Next Article in Journal
Detection of a Conspecific Mycovirus in Two Closely Related Native and Introduced Fungal Hosts and Evidence for Interspecific Virus Transmission
Next Article in Special Issue
Advances in Influenza Virus Research: A Personal Perspective
Previous Article in Journal
Ultrasensitive and Fast Diagnostics of Viable Listeria Cells by CBD Magnetic Separation Combined with A511::luxAB Detection
Previous Article in Special Issue
Combination Therapy with Oseltamivir and Favipiravir Delays Mortality but Does Not Prevent Oseltamivir Resistance in Immunodeficient Mice Infected with Pandemic A(H1N1) Influenza Virus
Article Menu
Issue 11 (November) cover image

Export Article

Viruses 2018, 10(11), 627; https://doi.org/10.3390/v10110627

Review
Causes and Consequences of Spatial Within-Host Viral Spread
1
Department of Biology, Emory University, Atlanta, GA 30322, USA
2
Department of Microbiology, University of Illinois at Urbana-Champaign, Champaign, IL 61801, USA
3
Carl R. Woese Institute for Genomic Biology, University of Illinois at Urbana-Champaign, Champaign, IL 61801, USA
4
T-6, Theoretical Biology and Biophysics, Los Alamos National Laboratory, Los Alamos, NM 87545, USA
*
Author to whom correspondence should be addressed.
Received: 28 September 2018 / Accepted: 10 November 2018 / Published: 13 November 2018

Abstract

:
The spread of viral pathogens both between and within hosts is inherently a spatial process. While the spatial aspects of viral spread at the epidemiological level have been increasingly well characterized, the spatial aspects of viral spread within infected hosts are still understudied. Here, with a focus on influenza A viruses (IAVs), we first review experimental studies that have shed light on the mechanisms and spatial dynamics of viral spread within hosts. These studies provide strong empirical evidence for highly localized IAV spread within hosts. Since mathematical and computational within-host models have been increasingly used to gain a quantitative understanding of observed viral dynamic patterns, we then review the (relatively few) computational modeling studies that have shed light on possible factors that structure the dynamics of spatial within-host IAV spread. These factors include the dispersal distance of virions, the localization of the immune response, and heterogeneity in host cell phenotypes across the respiratory tract. While informative, we find in these studies a striking absence of theoretical expectations of how spatial dynamics may impact the dynamics of viral populations. To mitigate this, we turn to the extensive ecological and evolutionary literature on range expansions to provide informed theoretical expectations. We find that factors such as the type of density dependence, the frequency of long-distance dispersal, specific life history characteristics, and the extent of spatial heterogeneity are critical factors affecting the speed of population spread and the genetic composition of spatially expanding populations. For each factor that we identified in the theoretical literature, we draw parallels to its analog in viral populations. We end by discussing current knowledge gaps related to the spatial component of within-host IAV spread and the potential for within-host spatial considerations to inform the development of disease control strategies.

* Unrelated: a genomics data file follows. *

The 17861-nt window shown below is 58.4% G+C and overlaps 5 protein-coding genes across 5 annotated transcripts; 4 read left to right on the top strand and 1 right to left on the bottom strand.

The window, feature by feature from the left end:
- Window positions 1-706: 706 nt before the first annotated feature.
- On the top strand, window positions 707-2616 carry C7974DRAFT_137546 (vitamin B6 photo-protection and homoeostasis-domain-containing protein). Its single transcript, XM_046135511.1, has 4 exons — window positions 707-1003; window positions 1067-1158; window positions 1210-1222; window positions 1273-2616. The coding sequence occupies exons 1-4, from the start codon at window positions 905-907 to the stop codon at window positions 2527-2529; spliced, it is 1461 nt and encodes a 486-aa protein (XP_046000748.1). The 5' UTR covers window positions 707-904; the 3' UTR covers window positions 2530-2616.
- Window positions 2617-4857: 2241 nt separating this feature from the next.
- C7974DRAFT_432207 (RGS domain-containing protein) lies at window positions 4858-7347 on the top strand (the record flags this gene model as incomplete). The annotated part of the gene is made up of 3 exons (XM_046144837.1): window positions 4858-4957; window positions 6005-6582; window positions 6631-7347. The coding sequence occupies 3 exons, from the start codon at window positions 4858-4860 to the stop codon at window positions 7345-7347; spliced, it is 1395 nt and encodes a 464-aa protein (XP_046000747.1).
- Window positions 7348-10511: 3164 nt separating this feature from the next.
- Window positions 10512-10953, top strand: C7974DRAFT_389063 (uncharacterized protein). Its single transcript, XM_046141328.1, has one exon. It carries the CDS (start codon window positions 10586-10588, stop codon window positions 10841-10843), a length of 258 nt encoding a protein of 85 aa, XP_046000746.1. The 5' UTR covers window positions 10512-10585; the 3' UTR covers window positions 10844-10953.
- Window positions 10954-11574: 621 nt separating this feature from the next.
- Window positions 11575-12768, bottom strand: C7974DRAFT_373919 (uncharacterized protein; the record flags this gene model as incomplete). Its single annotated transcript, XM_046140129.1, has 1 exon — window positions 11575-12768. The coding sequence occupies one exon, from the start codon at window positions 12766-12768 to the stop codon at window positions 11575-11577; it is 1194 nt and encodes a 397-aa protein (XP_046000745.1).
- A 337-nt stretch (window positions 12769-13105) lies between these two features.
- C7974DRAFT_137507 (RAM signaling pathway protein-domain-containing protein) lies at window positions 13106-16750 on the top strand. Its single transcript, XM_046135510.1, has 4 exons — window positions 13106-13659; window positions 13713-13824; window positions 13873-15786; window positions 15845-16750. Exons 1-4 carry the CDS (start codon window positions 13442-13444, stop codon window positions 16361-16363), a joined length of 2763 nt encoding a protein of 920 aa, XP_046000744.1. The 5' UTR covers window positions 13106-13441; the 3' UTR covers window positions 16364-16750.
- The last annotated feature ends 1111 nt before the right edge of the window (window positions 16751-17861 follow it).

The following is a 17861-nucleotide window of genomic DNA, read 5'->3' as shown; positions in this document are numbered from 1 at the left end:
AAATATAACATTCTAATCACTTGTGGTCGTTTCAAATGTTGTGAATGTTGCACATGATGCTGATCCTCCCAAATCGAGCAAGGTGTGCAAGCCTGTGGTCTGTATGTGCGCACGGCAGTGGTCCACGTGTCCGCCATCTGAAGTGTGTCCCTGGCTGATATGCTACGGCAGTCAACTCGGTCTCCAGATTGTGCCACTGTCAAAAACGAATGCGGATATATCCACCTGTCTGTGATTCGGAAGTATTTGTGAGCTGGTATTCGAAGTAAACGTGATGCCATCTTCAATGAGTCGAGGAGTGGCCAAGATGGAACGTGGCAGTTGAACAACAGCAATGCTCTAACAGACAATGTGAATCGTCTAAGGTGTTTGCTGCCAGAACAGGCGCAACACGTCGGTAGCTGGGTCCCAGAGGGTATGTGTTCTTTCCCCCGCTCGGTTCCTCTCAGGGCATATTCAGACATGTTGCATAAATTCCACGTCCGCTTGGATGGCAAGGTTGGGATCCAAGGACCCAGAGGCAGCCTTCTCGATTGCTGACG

Keywords:
Influenza virus; within-host viral dynamics; spatial spread; within-host evolution

1. Introduction

More often than not, viral populations are spatially structured. At the between-host level, this spatial structure is evident for endemic pathogens from observed patterns of genetic differences across space, such as those observed for measles virus at large geographic scales [1] and dengue virus even at intracity scales [2]. In the case of epidemic pathogens, both surveillance data and viral genetic data often point to the occurrence of spatial spread, for example, in seasonal epidemics of influenza viruses in the U.S. [3,4]. In recent years, the processes driving these spatial dynamics have been increasingly well characterized and include mobility patterns [3,5,6] and activity patterns of hosts and vectors [7,8,9], among other factors. Characterizing these spatial dynamics and understanding the factors driving them are important for anticipating local timing of disease incidence and for guiding more informed control strategies.
At the within-host level, many viral populations also exhibit spatial structure. For chronic viral infections, such as cytomegalovirus and SIV/HIV, evidence for this structure comes from genetic compartmentalization [10,11,12,13,14]. In acute or slowly progressing chronic infections, spatial spread has been documented through spatially explicit ‘surveys’ of viral populations, for example, for influenza A viruses [15] and hepatitis C virus [16,17]. The specific processes driving these spatial dynamics have also been increasingly well characterized at the within-host level through empirical studies focused on elucidating factors that influence viral dissemination and cell/tissue tropism [18,19,20]. In contrast to the extensive experimental evidence demonstrating spatial spread as a major route of viral dissemination, only a few mathematical/computational modeling efforts have considered spatial viral spread [21,22,23]. The existing body of work indicates that spatial models give rise to dynamics that are distinct from models that assume no spatial structure. Considering spatial spread is particularly important for anticipating the timing of infection of specific tissues and in evaluating the efficacy of different classes of drug candidates [24,25]. Ignoring spatial viral spread can further lead to incorrect or biased estimates of parameter values from data [26].